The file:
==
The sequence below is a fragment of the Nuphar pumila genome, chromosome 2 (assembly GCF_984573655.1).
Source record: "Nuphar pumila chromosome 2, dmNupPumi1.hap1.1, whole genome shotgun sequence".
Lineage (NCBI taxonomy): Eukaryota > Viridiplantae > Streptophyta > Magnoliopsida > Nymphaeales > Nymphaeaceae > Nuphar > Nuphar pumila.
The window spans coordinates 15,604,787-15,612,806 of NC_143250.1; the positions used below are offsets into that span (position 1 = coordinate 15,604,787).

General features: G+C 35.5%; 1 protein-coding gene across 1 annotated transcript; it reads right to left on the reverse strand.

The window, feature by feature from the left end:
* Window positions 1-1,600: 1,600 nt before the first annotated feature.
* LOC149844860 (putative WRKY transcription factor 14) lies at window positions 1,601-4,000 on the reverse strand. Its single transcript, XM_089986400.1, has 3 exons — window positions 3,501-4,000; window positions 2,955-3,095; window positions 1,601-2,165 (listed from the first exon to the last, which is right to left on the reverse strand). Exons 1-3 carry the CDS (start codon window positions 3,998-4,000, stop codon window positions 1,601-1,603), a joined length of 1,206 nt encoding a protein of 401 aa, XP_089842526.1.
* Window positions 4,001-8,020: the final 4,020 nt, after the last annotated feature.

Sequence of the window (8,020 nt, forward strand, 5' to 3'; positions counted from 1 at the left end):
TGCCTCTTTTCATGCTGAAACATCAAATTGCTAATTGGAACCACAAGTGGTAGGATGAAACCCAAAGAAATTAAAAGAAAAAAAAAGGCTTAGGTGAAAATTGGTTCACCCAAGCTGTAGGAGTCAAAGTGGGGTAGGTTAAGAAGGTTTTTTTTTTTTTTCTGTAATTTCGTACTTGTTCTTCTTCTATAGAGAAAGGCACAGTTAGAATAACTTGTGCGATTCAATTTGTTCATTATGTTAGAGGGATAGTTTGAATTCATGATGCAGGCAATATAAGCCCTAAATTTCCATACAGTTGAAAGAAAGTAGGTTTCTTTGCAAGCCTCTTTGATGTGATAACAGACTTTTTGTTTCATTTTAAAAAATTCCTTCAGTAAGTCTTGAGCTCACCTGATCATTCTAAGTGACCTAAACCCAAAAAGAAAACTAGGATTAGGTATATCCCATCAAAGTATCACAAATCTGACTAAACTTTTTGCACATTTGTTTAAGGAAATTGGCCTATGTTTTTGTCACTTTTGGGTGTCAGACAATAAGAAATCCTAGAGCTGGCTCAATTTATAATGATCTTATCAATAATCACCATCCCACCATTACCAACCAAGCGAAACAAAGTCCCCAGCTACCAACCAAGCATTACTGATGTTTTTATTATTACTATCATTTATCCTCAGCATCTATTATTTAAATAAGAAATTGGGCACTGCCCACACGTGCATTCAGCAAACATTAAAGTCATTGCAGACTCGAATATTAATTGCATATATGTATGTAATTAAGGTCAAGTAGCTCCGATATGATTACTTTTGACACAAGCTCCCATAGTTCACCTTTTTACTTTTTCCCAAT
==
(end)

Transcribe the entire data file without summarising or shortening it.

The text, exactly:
The sequence below is a fragment of the Nuphar pumila genome, chromosome 2 (assembly GCF_984573655.1).
Source record: "Nuphar pumila chromosome 2, dmNupPumi1.hap1.1, whole genome shotgun sequence".
Lineage (NCBI taxonomy): Eukaryota > Viridiplantae > Streptophyta > Magnoliopsida > Nymphaeales > Nymphaeaceae > Nuphar > Nuphar pumila.
The window spans coordinates 15,604,787-15,612,806 of NC_143250.1; the positions used below are offsets into that span (position 1 = coordinate 15,604,787).

General features: G+C 35.5%; 1 protein-coding gene across 1 annotated transcript; it reads right to left on the reverse strand.

The window, feature by feature from the left end:
* Window positions 1-1,600: 1,600 nt before the first annotated feature.
* LOC149844860 (putative WRKY transcription factor 14) lies at window positions 1,601-4,000 on the reverse strand. Its single transcript, XM_089986400.1, has 3 exons — window positions 3,501-4,000; window positions 2,955-3,095; window positions 1,601-2,165 (listed from the first exon to the last, which is right to left on the reverse strand). Exons 1-3 carry the CDS (start codon window positions 3,998-4,000, stop codon window positions 1,601-1,603), a joined length of 1,206 nt encoding a protein of 401 aa, XP_089842526.1.
* Window positions 4,001-8,020: the final 4,020 nt, after the last annotated feature.

Sequence of the window (8,020 nt, forward strand, 5' to 3'; positions counted from 1 at the left end):
TGCCTCTTTTCATGCTGAAACATCAAATTGCTAATTGGAACCACAAGTGGTAGGATGAAACCCAAAGAAATTAAAAGAAAAAAAAAGGCTTAGGTGAAAATTGGTTCACCCAAGCTGTAGGAGTCAAAGTGGGGTAGGTTAAGAAGGTTTTTTTTTTTTTTCTGTAATTTCGTACTTGTTCTTCTTCTATAGAGAAAGGCACAGTTAGAATAACTTGTGCGATTCAATTTGTTCATTATGTTAGAGGGATAGTTTGAATTCATGATGCAGGCAATATAAGCCCTAAATTTCCATACAGTTGAAAGAAAGTAGGTTTCTTTGCAAGCCTCTTTGATGTGATAACAGACTTTTTGTTTCATTTTAAAAAATTCCTTCAGTAAGTCTTGAGCTCACCTGATCATTCTAAGTGACCTAAACCCAAAAAGAAAACTAGGATTAGGTATATCCCATCAAAGTATCACAAATCTGACTAAACTTTTTGCACATTTGTTTAAGGAAATTGGCCTATGTTTTTGTCACTTTTGGGTGTCAGACAATAAGAAATCCTAGAGCTGGCTCAATTTATAATGATCTTATCAATAATCACCATCCCACCATTACCAACCAAGCGAAACAAAGTCCCCAGCTACCAACCAAGCATTACTGATGTTTTTATTATTACTATCATTTATCCTCAGCATCTATTATTTAAATAAGAAATTGGGCACTGCCCACACGTGCATTCAGCAAACATTAAAGTCATTGCAGACTCGAATATTAATTGCATATATGTATGTAATTAAGGTCAAGTAGCTCCGATATGATTACTTTTGACACAAGCTCCCATAGTTCACCTTTTTACTTTTTCCCAAT